Bearing Witness

“Be as a bird, perched on a frail branch that she feels bending beneath her; still, she sings away all the same, knowing she has wings.”

Victor Hugo

“A forest bird never wants a cage.”

Henrik Ibsen, ‘The Master Builder,’ Act 3

Life is a serious business. Serious enough that it sometimes needs to be taken more lightly than we think we can manage. Being confronted with a serious illness can be the moment when that challenge is laid down, and we find ourselves standing before a strange new world for which we are utterly unprepared.

The serious business of my first cancer diagnosis in 2020 found me living inside a cage of fear and physical weakness, dreadful fatigue and hospitalizations from the chemotherapy that I withstood for four months. I endured as best I could and found solace in bits and spurts. Then, there was a prolonged but ultimately full recovery for another six months.

I found my wings. And I found a full and rich life once again, and a calm and a resilience that I’d not known before. I found sturdy branches and new light and the freedom to fly wherever the Spirit and my spirit would lead me.

Then, at my one-year checkup, on January 10th, I got the surprise news that the non-Hodgkin lymphoma was back and as sturdy as ever and difficult to treat. The branch was suddenly more fragile again and I did not know what song to try to sing now.

I just knew that I did not want – nor intend – to return to that cage in which I had imprisoned myself before. I wanted the wings of my spirit to take me on a different journey this time.

I found that I was already prepared to do just that. The hungry soul finds a way when the stakes are great enough. The way had been forming all along, hidden and subtle, but strong and confident.

I have received 4 infusions of monoclonal antibodies now and all have been without any side effects. I still await my chemotherapy pills as the bureaucracy makes its way along its rules and regulations. For all of its complications, I am receiving these pills for free, an outward and visible sign of what we call grace. I yet await the side effects that may come along with those. But I have been finding a source of power and endurance that have arrived as soon as I invited them to be with me.

I receive a steroid in my infusions, and that has been a gift of joy and delight! For three days after a visit, I find myself with unbounded energy and the ability to see the day and indeed, the future, with hope and peace. I could even call it ‘euphoria.’

This wondrous brief period has led me to explore my options with clear eyes and a clear mind and heart, and so it was that I found several substantial YouTube videos about palliative care and about what dying looks like. I know, I know, that could be morbid, why go there? But it was not morbid – it was empowering and hopeful and lifted the mystery and uncertainties of my life with a serious illness.

It did not take me to obsessing about death. It took me to a place of gratitude and hope and a focus on just how wonderful the rest of my life can be, however long it happens to be. Finding the way to loving all of life – including its end – is freeing me to find a wholeness that leaves nothing out simply because I am afraid of it. My life is so big now, even within its limits.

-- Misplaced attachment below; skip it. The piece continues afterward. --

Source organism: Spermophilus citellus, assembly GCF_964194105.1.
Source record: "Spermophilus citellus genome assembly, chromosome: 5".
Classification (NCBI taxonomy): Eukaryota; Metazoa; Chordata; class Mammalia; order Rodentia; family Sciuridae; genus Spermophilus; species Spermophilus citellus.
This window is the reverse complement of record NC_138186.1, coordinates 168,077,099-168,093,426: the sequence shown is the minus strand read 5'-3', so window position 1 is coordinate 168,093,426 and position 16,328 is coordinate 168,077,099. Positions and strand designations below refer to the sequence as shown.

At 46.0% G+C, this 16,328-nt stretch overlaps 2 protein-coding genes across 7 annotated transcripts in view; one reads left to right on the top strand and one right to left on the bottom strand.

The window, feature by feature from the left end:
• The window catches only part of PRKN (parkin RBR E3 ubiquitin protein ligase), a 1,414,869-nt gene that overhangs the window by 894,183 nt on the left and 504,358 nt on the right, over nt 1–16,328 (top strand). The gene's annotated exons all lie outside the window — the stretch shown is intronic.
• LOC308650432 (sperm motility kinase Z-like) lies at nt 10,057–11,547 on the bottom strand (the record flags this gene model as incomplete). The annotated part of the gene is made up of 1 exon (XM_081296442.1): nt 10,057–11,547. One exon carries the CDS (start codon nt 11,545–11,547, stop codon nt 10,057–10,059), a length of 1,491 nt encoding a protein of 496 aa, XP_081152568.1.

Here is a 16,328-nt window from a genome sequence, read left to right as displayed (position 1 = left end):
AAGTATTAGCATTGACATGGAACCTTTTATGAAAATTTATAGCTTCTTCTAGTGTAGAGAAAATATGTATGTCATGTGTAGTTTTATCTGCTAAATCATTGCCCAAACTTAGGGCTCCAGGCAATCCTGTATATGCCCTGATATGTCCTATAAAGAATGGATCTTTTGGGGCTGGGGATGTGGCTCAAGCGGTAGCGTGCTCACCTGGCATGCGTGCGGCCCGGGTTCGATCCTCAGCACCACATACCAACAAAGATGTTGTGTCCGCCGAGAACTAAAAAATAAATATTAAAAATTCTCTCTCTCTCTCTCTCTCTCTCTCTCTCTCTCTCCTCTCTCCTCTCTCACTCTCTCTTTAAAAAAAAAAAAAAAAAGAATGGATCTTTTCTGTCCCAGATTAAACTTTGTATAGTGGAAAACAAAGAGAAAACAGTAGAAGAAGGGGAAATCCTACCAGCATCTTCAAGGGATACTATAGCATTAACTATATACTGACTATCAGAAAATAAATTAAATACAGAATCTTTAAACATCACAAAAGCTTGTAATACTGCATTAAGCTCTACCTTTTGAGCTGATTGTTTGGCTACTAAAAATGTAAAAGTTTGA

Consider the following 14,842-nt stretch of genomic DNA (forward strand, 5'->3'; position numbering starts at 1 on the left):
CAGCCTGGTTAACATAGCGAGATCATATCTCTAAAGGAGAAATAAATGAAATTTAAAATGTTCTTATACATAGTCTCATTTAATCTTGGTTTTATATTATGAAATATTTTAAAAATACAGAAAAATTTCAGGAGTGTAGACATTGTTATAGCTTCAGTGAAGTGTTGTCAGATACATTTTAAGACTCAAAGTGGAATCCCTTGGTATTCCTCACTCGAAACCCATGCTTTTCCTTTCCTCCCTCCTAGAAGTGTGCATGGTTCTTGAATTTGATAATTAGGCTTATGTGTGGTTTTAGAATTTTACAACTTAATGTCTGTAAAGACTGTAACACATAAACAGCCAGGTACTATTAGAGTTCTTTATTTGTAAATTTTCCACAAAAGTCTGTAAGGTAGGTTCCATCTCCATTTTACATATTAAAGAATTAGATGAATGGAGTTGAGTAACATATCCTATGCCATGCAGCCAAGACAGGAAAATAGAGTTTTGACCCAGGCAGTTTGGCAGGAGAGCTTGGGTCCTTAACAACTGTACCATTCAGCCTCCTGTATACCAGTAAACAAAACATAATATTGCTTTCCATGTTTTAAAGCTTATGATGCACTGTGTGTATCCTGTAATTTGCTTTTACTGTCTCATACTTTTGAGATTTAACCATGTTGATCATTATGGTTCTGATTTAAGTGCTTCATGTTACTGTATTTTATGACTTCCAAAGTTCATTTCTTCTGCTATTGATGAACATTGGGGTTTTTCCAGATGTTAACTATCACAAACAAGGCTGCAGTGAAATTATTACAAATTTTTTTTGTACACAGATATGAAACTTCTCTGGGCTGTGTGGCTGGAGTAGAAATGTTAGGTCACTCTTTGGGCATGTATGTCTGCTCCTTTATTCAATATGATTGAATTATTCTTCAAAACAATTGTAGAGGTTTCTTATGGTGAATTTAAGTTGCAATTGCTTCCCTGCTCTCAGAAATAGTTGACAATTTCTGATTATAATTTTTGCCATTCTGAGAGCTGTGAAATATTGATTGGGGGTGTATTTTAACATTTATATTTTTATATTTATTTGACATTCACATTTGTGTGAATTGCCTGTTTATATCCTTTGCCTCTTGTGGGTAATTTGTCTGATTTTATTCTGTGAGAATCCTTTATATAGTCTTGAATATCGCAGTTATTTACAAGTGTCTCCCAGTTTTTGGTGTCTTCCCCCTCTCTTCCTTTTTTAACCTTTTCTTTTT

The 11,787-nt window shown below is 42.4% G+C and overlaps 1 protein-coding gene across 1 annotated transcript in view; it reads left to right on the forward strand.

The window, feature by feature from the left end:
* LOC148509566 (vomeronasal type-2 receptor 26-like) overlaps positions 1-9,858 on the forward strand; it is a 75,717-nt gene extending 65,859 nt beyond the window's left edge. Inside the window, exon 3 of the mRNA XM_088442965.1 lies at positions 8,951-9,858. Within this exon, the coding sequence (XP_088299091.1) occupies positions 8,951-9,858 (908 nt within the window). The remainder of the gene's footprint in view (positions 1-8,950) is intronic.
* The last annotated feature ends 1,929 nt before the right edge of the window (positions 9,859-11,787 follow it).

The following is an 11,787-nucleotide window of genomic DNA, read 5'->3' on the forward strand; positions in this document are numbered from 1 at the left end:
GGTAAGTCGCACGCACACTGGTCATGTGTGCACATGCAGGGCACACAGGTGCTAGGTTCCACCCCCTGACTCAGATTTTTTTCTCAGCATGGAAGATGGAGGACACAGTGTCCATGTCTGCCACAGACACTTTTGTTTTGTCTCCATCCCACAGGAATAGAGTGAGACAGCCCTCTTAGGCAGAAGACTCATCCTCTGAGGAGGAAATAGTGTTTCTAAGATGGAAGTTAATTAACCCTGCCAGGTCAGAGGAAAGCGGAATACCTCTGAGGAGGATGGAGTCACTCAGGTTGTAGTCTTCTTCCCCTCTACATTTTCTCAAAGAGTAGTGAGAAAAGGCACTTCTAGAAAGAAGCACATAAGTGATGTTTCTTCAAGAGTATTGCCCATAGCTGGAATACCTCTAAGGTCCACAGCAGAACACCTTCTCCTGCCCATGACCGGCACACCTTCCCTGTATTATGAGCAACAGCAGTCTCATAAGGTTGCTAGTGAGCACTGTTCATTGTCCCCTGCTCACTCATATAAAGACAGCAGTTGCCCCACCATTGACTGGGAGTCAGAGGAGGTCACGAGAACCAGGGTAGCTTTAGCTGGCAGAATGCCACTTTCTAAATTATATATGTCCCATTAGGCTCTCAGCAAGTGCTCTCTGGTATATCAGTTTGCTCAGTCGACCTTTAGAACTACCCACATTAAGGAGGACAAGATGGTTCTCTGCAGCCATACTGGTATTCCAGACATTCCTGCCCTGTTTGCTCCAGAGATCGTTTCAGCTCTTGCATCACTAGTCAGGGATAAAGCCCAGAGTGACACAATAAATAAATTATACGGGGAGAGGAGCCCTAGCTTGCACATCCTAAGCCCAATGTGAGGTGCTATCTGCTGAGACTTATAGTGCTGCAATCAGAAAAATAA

Life continues to become less fragile, less dependent on how long it lasts and more dependent on how I can live it as freely and joyfully as I can. It is my obligation to myself to remain attentive and open to where the Spirit is leading me in these mysterious and preposterous later years.

There is a new kind of urgency – not so much to get last things done, though I am aware of my obligations to do some of those kinds of things, too – but to attach my spirit deeply into even what is familiar; to live in deepest gratitude for what is and what has been so that I can be as aware as I can for all that life has yet to show me. This is, I believe, how live in the kind of joy that is only possible when there is nothing left to lose and everything yet to gain.

My dreams are telling me that they are working hard to help me discover and walk the paths that are here for me now. The branch grows stronger.

I am painting again and practicing my calligraphy after finding a place to make room for a table just for them. They bring me joy even in their considerable imperfections. The branch is becoming stable.

I have been watching magical videos of travel in Norway, my ancestral heritage, and I sit smiling and exclaiming at its beauty and strength and the power of its turquoise waterfalls and fjords and its mountains and wildness. And I am filled. And I sing.

The bare branch may sometimes seem fragile, but I am not. There is not a cage that can hold me. My faith is strong, love is endless, and God’s grace holds me as it always has, in both my weakness and my strength.

And I am very okay with all of that!

18 thoughts on “Bearing Witness